>One of the special memories of my childhood summers in North Carolina is of the Muscadine grapes which grow throughout North and South Carolina but are not much known in the rest of the country. These hardy grapes have a thick skin and many seeds but their uniquely sweet and sour flavor makes them worth the work. As a child I loved the burst of flavor that erupted as one bit through the skin. They signaled to me the end of summer as they appeared in August shortly before we would return north to Connecticut for the beginning of school.
I was delighted last year to discover that the vines growing over the trellis on the back porch of Carolina Bed & Breakfast were muscadine grapes. Unfortunately last year it seemed less than delightful as the whirlwind of buying the inn and getting it ready for the October rush meant that we had no time to harvest them. They fell with regularity onto the porch, needing to be swept up before being stepped on by an unsuspecting guest.
But this year, as the grapes darkened and began to drop, I was ready and harvested a full basket of beautiful grapes. This, of course, begs the question of what to do with them.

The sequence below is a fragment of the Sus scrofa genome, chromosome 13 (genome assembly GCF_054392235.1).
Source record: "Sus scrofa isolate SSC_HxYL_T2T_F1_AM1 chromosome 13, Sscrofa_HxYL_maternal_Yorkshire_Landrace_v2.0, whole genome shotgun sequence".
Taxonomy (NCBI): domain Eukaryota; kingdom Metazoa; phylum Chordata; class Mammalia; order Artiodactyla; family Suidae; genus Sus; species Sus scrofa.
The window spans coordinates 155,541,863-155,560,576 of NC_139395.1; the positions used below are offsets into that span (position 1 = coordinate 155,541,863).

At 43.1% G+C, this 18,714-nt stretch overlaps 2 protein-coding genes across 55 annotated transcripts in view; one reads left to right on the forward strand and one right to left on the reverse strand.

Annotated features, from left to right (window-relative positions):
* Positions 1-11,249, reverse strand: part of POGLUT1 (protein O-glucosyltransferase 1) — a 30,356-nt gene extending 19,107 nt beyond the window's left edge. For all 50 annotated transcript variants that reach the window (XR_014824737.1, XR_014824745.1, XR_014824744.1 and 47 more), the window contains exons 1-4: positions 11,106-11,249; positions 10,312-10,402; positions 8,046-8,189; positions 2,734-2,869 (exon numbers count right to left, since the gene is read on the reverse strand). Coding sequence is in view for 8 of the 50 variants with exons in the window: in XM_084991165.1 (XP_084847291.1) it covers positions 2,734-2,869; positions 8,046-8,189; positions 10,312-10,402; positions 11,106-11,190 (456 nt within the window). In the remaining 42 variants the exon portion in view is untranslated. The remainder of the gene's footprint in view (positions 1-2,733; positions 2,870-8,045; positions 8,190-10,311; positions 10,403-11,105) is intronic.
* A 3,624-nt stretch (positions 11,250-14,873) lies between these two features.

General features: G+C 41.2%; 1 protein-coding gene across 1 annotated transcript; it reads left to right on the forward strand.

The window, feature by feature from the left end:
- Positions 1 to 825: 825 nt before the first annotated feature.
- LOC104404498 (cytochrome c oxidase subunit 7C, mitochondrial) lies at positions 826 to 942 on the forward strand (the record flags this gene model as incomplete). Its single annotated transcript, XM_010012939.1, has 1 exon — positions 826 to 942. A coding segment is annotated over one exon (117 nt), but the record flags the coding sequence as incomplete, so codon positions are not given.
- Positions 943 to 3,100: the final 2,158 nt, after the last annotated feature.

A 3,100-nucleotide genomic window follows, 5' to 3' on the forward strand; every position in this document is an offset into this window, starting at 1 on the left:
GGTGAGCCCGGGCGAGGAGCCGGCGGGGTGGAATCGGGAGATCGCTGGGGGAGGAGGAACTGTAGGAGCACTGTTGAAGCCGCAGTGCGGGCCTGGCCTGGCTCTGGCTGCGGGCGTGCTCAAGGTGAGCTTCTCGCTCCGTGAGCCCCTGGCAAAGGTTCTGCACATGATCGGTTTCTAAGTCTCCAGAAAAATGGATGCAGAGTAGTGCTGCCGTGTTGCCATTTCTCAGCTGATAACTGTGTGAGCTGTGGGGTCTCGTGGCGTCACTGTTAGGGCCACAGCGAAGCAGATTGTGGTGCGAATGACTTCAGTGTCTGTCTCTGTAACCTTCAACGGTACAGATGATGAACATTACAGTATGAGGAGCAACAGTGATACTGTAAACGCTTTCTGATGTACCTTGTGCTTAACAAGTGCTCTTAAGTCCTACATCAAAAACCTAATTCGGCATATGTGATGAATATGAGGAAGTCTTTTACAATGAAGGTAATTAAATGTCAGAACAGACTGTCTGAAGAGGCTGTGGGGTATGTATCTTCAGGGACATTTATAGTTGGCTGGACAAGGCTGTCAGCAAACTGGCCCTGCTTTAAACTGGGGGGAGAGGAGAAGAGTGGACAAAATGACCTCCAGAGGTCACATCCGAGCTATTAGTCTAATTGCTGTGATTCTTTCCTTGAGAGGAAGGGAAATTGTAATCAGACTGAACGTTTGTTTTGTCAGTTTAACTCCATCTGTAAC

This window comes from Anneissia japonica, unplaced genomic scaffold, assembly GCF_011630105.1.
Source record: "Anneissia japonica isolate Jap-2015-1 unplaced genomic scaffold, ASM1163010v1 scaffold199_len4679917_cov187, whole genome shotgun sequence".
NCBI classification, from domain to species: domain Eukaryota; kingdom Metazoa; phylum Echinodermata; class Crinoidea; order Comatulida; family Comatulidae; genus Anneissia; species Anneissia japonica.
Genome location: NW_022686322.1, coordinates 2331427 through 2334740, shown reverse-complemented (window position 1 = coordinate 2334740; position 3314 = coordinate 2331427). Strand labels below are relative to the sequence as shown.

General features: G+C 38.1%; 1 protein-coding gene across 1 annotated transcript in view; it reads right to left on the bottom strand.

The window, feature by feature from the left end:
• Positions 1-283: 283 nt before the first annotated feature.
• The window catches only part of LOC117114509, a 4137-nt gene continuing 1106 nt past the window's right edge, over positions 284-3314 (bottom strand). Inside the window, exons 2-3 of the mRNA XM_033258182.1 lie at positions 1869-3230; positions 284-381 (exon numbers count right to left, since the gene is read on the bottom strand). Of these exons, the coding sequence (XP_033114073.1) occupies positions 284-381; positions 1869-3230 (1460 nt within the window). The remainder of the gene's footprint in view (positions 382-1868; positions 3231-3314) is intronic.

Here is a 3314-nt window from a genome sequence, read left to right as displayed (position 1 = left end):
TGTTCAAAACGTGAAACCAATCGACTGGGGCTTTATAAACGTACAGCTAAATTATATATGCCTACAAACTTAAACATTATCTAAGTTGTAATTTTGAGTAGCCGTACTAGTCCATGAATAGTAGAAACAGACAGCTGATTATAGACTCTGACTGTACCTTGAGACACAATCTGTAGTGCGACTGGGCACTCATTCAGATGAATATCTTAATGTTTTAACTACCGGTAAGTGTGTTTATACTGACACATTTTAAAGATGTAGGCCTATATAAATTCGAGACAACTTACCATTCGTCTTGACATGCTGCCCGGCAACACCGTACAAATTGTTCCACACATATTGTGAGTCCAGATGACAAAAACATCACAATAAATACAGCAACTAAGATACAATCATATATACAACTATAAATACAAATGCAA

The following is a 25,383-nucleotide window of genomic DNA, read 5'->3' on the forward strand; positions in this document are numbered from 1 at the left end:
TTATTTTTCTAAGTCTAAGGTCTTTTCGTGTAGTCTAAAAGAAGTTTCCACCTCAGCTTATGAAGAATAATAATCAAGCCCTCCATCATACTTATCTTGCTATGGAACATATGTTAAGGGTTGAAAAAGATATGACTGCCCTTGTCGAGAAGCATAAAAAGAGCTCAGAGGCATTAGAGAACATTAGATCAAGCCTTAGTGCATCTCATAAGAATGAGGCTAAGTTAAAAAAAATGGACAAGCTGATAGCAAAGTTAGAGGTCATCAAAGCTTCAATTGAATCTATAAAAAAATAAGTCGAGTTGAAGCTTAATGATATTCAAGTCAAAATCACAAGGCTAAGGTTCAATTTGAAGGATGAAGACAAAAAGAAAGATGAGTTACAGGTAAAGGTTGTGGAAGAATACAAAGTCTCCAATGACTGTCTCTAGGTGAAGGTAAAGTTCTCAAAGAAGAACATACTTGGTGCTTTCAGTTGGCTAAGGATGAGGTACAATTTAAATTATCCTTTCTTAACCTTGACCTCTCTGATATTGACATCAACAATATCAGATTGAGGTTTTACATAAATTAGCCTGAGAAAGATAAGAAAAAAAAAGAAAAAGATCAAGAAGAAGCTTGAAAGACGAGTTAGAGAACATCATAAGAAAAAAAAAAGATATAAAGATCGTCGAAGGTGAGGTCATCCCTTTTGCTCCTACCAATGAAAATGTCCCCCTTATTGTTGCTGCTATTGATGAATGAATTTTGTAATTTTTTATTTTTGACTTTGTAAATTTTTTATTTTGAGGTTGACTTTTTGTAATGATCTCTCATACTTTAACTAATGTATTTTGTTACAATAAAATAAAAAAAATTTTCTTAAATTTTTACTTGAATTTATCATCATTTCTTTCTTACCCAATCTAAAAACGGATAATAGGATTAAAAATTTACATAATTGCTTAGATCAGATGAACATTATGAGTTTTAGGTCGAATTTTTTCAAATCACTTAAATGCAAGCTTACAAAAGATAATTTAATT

When we lived in England we had a walled garden with multiple fruit trees and I learned to make jams, jellies and chutneys from the harvest as there was more than we could possibly eat. So I pulled out my jam pot and got to work sorting out and cleaning the ripe grapes.
In order to make jelly it is necessary to break the skins of the fruit and mash them, then boil them until the juice is rendered. Remember I said the skins were tough? Well it took me quite a while to break up all those grapes but eventually I had a pan full of lovely red grape juice.
I promise I won’t only serve grape jelly at the Carolina but I might send you home from Asheville with a small gift!